Since the ‘future is unknown to’ us, when we ‘think about it’, we ‘think [about] unrealities.’ And what are these ‘unrealities? The ‘mammon’ or false gods we turn to give us hope when we are anxious. Our anxiety or fear about the future often reveals the idols, false principles, or illusory goals that are lurking in our souls. When we find ourselves in despair and without hope, it is quite possible that we are attached to idols that get in the way of holding fast to the confidence only our Lord’s words can give us.

Our Lord commands us to be not anxious. How do we do that? There are three stages: 1. Purgation or repentance, 2. Illumination and teaching, and 3. Union with God. First, we must repent, and thus purged of, the idols we are worshipping and causing us to be anxious. Whatever we are anxious about – money, relationships, health etc. – has become more important, ‘mammon,’ to us than God. Therefore, we must turn away from the ‘unrealities’ of the future to what’s real in the present.

Second, we need illumination and growth in understanding. Jesus says, consider the lilies of the field and how they grow. Anxiety is often driven by a lack of wisdom and in particular, God’s wisdom. If God can create an intricately, beautiful world, surely you can trust in God’s providential care, no matter what happens. And here is where the past is helpful. God illuminates and increases our understand as we recall God’s faithful acts of salvation, how He delivered Israel from Pharaoh, protected David from his enemies, turned Joseph’s enslavement into an opportunity to save his people that culminates in the sending of His Jesus Christ to die on the Cross for our sins and rise from the dead. We read the bible so we can recall the many ways God has been faithful to His people in the past so we can trust He will be faithful to us in our future.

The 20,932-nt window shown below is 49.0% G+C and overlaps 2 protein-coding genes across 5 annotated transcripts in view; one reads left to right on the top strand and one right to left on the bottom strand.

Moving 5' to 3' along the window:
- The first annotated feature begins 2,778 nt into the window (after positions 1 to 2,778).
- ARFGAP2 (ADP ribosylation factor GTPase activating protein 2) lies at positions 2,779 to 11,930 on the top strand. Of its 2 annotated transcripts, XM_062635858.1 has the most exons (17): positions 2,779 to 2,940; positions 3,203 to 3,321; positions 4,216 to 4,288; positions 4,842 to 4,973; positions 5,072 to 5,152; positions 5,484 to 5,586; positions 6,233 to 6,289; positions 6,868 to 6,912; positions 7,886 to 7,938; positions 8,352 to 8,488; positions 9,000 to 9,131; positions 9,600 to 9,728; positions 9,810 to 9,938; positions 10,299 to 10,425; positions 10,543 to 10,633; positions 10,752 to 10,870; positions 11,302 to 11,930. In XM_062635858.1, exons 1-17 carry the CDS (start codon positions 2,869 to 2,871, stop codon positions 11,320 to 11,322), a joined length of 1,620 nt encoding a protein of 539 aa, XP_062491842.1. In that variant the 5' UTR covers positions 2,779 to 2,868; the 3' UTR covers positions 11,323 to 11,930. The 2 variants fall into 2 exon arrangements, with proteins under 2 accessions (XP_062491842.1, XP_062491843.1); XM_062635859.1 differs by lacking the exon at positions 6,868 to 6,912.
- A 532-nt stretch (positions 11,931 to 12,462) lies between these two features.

Finally, and most importantly, the point of purgation and illumination is so we can be united with God which is the goal of our earthly pilgrimage. I can’t describe to you exactly what experiencing God’s presence looks like. We don’t physically experience Him as we do with each other. Still, in the Spirit, we can sense His presence as feelings of deep joy, peace, and being loved. When you do experience God’s joy, love, and peace, it will displace your anxieties. Now, other earthly gods can displace your anxiety too, but only for a short while. For instance, you may get the good news you don’t have cancer, will not lose money on a business venture, or the Toronto Maple Leafs have had a successful regular season. But what happens when (and it’s only a matter of time), you get a bad medical prognosis, lose money on the stock market, and once again the Maple Leafs loose in the first round of the playoffs? Your anxiety floods back in. Only your heavenly Father’s joy, love, and peace can displace and keep out of your heart, soul, and mind your anxiety. For that to happen keep focused on the present.

 

 

[1] C. S. Lewis, The Screwtape Letters

Anxiety and Time